Elon Musk and more than 100 leaders and experts in artificial intelligence (AI) have come together urging the UN to commit to an outright ban on killer robot technology.

An open letter signed by Musk, Google Deepmind's Mustafa Suleyman, and 114 other AI and robotics specialists urges the UN to prevent "the third revolution in warfare" by banning the development of all lethal autonomous weapon systems.

The open letter, released to coincide with the world's largest conference on AI – IJCAI 2017, which is taking place in Melbourne, Australia this week – warns of a near future where independent machines will be able to choose and engage their own targets, including innocent humans in addition to enemy combatants.

"Once developed, they will permit armed conflict to be fought at a scale greater than ever, and at timescales faster than humans can comprehend," the consortium writes.

"These can be weapons of terror, weapons that despots and terrorists use against innocent populations, and weapons hacked to behave in undesirable ways."

It's not the first time Musk and those of his world view have united to draw attention to the threat autonomous weapons pose to humanity.

The SpaceX and Tesla chief is also behind OpenAI, a nonprofit devoted to advancing ethical AI research.

But despite the concerns AI experts are voicing, ongoing delays in developing an effective ban against autonomous weapons have led some to fear the dangers could be beyond regulation, especially given the rapid pace at which AI systems are developing.

"We do not have long to act," the open letter reads. "Once this Pandora's box is opened, it will be hard to close."

The "third revolution" to which the campaigners refer positions killer robots as a kind of technological successor to the historical developments of gunpowder and nuclear weaponry – innovations that haven't exactly improved the world we live in.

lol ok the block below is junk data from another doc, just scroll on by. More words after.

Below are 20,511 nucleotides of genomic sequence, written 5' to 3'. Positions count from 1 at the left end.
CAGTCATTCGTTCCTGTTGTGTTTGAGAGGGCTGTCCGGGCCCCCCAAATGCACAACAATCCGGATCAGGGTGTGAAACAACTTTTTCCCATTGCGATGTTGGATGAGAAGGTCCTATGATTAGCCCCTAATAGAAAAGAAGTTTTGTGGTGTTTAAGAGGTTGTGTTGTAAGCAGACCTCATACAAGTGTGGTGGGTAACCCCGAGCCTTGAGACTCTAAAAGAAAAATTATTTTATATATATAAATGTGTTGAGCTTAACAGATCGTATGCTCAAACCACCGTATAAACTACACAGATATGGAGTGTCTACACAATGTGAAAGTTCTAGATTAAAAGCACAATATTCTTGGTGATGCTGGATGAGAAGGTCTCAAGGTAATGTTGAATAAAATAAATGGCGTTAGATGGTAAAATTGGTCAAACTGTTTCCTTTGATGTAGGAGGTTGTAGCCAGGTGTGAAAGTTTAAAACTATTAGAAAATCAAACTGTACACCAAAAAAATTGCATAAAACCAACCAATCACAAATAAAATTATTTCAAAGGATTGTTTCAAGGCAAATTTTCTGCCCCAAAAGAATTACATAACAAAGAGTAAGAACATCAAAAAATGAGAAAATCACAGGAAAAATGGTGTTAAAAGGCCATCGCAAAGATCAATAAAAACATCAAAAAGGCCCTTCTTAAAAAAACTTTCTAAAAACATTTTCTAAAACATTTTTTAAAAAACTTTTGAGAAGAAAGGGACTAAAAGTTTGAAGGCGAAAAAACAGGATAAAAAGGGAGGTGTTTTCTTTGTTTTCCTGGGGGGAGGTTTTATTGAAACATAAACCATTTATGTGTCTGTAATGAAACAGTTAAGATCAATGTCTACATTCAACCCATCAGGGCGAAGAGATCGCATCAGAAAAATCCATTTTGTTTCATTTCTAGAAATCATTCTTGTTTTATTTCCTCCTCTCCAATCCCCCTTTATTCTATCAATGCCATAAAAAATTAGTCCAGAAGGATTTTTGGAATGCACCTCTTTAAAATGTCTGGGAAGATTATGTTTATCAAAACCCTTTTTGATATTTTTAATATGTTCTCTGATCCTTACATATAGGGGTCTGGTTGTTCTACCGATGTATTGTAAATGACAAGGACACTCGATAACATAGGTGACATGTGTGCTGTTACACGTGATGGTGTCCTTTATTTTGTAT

While the new letter isn't the first instance where experts have leveraged IJCAI to make their point, it is the first time that representatives of AI and robotics companies – from some 26 countries – have made a joint stand on the issue, joining the ranks of independent researchers including Stephen Hawking, Noam Chomsky, and Apple co-founder Steve Wozniak.

"The number of prominent companies and individuals who have signed this letter reinforces our warning that this is not a hypothetical scenario, but a very real, very pressing concern which needs immediate action," says the founder of Clearpath Robotics, Ryan Gariepy.

"We should not lose sight of the fact that, unlike other potential manifestations of AI which still remain in the realm of science fiction, autonomous weapons systems are on the cusp of development right now."

That last point is one that should be emphasised. While the ultimate nightmare of autonomous weapon systems could be a future populated with T–800s like the one at the top of this page, the reality is that AI-based killing machines are already a thing.

Autonomous or semi-autonomous capability is increasingly being built into weapons like the Samsung SGR-A1 sentry gun, the BAE Systems Taranis drone, and DARPA's Sea Hunter submarine.

In other words, the technological seeds of tomorrow's killer robots are already in existence on land, sea, and air – and effective laws to regulate these lethal machines (and the industry that's hell-bent on making them) haven't yet been written down.

Well, there's no time like the present.

"Nearly every technology can be used for good and bad, and artificial intelligence is no different," says AI researcher Toby Walsh from Australia's UNSW, one of the organisers of IJCAI 2017.

"It can help tackle many of the pressing problems facing society today… [h]owever, the same technology can also be used in autonomous weapons to industrialise war. We need to make decisions today choosing which of these futures we want."

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